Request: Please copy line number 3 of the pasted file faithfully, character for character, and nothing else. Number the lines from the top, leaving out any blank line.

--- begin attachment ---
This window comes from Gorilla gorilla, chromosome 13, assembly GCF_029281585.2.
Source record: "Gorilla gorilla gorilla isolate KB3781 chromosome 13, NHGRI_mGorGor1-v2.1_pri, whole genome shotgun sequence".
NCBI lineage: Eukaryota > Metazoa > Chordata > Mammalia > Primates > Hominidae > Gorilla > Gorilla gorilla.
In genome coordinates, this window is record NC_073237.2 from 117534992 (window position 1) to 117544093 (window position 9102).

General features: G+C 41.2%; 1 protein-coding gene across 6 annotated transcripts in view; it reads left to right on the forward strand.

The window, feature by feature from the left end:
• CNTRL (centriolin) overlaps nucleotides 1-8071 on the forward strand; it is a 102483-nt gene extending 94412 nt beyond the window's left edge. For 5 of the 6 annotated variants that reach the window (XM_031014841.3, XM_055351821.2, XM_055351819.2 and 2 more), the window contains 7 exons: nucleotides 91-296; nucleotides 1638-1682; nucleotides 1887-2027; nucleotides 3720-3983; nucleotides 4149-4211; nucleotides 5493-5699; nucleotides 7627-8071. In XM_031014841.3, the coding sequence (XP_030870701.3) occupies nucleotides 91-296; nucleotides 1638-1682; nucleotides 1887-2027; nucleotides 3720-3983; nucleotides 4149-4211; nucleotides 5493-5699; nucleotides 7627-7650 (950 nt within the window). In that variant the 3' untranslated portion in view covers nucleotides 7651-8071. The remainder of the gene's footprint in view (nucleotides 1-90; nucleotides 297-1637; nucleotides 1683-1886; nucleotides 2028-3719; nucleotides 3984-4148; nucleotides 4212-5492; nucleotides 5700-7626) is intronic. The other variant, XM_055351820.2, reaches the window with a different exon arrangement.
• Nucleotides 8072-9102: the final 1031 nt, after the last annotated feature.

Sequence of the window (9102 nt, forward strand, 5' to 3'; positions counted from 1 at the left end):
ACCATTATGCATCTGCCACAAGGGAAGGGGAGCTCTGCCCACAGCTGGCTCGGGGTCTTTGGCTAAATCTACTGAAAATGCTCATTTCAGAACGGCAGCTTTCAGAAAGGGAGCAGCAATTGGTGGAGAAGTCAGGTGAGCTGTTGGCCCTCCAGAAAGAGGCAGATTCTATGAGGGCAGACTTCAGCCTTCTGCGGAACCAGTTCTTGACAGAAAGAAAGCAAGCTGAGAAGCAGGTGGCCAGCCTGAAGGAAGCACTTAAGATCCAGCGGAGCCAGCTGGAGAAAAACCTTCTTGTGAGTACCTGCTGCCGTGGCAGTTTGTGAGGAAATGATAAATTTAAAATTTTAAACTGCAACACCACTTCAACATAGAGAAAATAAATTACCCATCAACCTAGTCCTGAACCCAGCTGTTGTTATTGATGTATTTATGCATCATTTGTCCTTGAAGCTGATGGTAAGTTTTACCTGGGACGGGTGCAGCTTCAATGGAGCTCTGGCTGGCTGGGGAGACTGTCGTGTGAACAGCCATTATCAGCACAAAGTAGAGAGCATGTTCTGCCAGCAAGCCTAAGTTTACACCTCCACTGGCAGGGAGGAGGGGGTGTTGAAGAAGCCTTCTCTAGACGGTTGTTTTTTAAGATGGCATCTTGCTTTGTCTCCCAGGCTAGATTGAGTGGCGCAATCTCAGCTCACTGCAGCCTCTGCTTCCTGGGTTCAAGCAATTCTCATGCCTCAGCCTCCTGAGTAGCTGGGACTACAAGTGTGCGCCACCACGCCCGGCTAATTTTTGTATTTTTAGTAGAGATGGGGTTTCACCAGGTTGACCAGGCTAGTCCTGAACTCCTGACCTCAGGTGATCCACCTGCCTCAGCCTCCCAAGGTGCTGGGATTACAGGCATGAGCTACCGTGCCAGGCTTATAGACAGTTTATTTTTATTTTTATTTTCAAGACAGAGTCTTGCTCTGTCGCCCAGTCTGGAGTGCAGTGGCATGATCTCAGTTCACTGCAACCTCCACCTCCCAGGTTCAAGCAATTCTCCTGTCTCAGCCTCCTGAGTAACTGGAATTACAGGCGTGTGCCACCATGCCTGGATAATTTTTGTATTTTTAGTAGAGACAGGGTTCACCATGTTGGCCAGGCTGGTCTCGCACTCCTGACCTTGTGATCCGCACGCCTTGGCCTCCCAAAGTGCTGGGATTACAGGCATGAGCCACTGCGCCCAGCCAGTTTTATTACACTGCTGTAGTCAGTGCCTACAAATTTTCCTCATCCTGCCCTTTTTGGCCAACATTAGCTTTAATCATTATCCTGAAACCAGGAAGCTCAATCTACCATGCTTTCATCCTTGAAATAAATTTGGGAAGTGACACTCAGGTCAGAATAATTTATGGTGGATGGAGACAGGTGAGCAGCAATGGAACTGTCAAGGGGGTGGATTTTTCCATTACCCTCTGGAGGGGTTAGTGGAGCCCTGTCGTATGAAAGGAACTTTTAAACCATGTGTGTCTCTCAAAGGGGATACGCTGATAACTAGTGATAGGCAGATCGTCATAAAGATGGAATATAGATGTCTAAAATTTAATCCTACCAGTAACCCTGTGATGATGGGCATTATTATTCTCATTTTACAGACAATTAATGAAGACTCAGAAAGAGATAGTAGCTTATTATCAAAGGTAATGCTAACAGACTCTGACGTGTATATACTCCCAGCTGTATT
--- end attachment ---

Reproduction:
NCBI lineage: Eukaryota > Metazoa > Chordata > Mammalia > Primates > Hominidae > Gorilla > Gorilla gorilla.